There are two conflicting positions toward gun ownership in the United States. Proponents of stricter gun control argue that guns are responsible for 32,000 gun‐related deaths each year and that the introduction of stricter gun control laws would reduce this death toll. Gun rights advocates argue that the general availability of guns reduces homicide rates, due to deterrence and because guns are effective means of self‐defense. Based on a review of the evidence, I draw the following conclusions: Gun prevalence is positively related to homicide rates. There is no evidence for a protective effect of gun ownership. In fact, gun owners have a greater likelihood of being murdered. Furthermore, gun ownership is associated with an increased risk of serious injuries, accidental death, and death from suicide. The evidence on the effectiveness of gun control measures has not been encouraging, partly because the influential gun lobby has successfully prevented the introduction of more effective measures. A federal registration system for all firearms would address many limitations of present gun control measures. To mobilize public opinion, a culture change in attitudes toward firearms is needed.Read More Full PDF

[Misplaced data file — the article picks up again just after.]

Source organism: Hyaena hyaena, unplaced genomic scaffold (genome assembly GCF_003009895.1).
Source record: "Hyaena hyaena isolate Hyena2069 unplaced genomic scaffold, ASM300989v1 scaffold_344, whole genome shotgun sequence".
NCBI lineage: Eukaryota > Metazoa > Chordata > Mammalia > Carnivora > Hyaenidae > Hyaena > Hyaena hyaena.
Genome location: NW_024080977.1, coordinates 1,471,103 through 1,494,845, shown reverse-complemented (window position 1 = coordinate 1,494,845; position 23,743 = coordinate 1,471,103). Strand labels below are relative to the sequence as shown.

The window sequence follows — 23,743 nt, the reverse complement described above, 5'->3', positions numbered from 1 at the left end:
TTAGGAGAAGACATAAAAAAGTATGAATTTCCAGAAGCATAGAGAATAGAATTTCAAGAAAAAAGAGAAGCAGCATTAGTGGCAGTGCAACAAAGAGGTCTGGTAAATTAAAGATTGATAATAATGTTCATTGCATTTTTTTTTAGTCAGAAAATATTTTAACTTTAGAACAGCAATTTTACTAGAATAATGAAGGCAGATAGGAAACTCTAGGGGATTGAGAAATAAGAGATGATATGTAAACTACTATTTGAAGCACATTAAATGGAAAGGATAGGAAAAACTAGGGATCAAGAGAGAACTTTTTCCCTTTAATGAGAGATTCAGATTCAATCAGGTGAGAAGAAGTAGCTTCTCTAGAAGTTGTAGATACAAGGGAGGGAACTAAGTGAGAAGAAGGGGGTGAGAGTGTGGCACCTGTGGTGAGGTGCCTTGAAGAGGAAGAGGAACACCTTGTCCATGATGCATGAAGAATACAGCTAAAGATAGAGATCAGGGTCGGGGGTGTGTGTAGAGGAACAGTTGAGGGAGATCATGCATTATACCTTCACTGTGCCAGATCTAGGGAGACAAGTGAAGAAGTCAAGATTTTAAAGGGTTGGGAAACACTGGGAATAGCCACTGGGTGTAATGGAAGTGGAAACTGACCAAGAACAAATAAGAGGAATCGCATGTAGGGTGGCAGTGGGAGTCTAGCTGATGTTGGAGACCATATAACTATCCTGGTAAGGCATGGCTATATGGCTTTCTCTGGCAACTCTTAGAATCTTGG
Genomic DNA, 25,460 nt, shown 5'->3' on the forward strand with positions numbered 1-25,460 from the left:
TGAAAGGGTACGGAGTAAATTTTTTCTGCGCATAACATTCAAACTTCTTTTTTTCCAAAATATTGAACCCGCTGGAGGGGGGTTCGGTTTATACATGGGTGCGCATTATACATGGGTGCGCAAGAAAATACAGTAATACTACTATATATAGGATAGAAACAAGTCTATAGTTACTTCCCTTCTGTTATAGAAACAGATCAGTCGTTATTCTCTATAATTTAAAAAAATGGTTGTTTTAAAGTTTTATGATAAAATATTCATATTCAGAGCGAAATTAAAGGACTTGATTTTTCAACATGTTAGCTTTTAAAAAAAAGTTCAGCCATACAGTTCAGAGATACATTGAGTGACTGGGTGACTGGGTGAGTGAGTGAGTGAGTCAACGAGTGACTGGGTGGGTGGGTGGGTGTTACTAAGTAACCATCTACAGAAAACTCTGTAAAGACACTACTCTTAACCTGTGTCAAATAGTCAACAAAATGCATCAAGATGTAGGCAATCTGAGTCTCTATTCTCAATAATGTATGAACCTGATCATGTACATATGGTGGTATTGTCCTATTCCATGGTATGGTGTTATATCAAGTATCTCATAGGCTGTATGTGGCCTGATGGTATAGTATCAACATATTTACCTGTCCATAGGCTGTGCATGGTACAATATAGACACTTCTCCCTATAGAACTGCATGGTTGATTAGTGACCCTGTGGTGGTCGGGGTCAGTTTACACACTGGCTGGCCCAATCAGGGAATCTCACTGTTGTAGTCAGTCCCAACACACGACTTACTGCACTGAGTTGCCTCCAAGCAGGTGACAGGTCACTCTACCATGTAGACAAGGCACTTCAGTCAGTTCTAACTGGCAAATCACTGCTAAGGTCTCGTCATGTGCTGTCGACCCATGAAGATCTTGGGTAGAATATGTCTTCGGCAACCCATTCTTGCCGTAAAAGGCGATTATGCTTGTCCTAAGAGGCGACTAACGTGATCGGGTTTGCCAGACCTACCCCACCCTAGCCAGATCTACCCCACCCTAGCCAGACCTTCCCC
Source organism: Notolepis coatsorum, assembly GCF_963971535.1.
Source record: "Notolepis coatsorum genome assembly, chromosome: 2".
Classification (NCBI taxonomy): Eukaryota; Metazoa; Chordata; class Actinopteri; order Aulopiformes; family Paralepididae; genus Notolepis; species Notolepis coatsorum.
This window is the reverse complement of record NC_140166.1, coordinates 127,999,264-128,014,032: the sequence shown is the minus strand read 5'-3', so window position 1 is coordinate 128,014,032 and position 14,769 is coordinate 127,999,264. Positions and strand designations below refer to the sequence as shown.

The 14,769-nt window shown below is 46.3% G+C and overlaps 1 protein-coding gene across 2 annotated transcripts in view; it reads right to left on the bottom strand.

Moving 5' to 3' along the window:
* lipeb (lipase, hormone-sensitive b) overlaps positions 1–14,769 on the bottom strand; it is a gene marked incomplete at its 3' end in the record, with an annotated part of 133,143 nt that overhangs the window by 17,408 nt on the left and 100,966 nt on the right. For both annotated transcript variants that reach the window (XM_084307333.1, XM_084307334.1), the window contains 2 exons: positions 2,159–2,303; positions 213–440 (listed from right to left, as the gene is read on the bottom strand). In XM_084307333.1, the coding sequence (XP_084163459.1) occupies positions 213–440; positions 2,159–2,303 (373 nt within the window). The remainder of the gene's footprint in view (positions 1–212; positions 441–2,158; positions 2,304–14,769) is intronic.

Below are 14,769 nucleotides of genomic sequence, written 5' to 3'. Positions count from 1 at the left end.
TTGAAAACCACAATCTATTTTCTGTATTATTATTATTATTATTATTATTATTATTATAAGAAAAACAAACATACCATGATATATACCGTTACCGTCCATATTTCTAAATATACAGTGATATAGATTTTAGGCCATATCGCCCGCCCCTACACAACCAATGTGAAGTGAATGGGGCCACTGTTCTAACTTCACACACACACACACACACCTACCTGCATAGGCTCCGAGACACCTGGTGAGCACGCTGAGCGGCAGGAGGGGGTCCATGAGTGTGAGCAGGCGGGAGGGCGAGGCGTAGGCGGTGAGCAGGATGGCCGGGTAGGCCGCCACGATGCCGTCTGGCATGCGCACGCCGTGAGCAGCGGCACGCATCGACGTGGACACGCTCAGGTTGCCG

This article critically reviews the empirical research on the association of firearm possession with suicide and homicide. Both suicide and homicide reflect intentional behavior with the goal of killing oneself or another person. Firearms provide merely a means of reaching this goal. The possession of a firearm can, therefore, not be a primary cause of either suicide or homicide. However, since a defining characteristic of both suicide and homicide is the success of killing, and since guns are more effective means for reaching this goal than poison or other weapons, the rate of firearm possession can be expected to be positively related to overall rates of suicide and homicide. This prediction has been tested with individual-level as well as macro-level studies. Individual-level studies, which typically use case–control designs, allow a better control than macro-level studies of the cultural, demographic, and economic determinants of suicide and homicide. In macro-level studies, the potential impact of gun possession on overall rates is likely to be confounded by the factors that motivate people to commit suicide or homicide. Despite these methodological limitations, the research reviewed in this article supports the assumption that easy access to firearms increases the risk of dying from violent causes. With very few exception, studies found gun ownership positively related to gun-related suicides and homicides. Furthermore, there is evidence that guns do not merely serve as substitutes for other means of killing, but increase the overall rates of suicide and homicide.Read More Full PDF